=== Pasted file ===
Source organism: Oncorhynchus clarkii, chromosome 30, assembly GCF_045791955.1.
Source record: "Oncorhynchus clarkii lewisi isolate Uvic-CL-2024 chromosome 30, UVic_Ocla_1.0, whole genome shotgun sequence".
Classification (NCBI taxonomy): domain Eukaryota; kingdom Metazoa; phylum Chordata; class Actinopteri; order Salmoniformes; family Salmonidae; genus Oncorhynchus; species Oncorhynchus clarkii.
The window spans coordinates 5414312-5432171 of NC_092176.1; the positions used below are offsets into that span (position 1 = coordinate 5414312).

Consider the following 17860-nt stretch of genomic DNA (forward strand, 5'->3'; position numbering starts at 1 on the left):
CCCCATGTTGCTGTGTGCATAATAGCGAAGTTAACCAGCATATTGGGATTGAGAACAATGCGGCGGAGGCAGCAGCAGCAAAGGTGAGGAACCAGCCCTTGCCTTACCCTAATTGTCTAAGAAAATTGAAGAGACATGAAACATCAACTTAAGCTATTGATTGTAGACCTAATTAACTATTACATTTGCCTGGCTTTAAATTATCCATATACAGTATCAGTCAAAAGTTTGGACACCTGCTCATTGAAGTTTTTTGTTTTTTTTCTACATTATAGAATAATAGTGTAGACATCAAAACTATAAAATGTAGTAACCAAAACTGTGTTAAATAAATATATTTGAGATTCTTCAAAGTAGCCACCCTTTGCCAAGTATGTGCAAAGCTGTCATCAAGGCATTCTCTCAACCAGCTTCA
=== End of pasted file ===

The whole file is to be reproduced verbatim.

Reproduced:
Source organism: Oncorhynchus clarkii, chromosome 30, assembly GCF_045791955.1.
Source record: "Oncorhynchus clarkii lewisi isolate Uvic-CL-2024 chromosome 30, UVic_Ocla_1.0, whole genome shotgun sequence".
Classification (NCBI taxonomy): domain Eukaryota; kingdom Metazoa; phylum Chordata; class Actinopteri; order Salmoniformes; family Salmonidae; genus Oncorhynchus; species Oncorhynchus clarkii.
The window spans coordinates 5414312-5432171 of NC_092176.1; the positions used below are offsets into that span (position 1 = coordinate 5414312).

Consider the following 17860-nt stretch of genomic DNA (forward strand, 5'->3'; position numbering starts at 1 on the left):
CCCCATGTTGCTGTGTGCATAATAGCGAAGTTAACCAGCATATTGGGATTGAGAACAATGCGGCGGAGGCAGCAGCAGCAAAGGTGAGGAACCAGCCCTTGCCTTACCCTAATTGTCTAAGAAAATTGAAGAGACATGAAACATCAACTTAAGCTATTGATTGTAGACCTAATTAACTATTACATTTGCCTGGCTTTAAATTATCCATATACAGTATCAGTCAAAAGTTTGGACACCTGCTCATTGAAGTTTTTTGTTTTTTTTCTACATTATAGAATAATAGTGTAGACATCAAAACTATAAAATGTAGTAACCAAAACTGTGTTAAATAAATATATTTGAGATTCTTCAAAGTAGCCACCCTTTGCCAAGTATGTGCAAAGCTGTCATCAAGGCATTCTCTCAACCAGCTTCA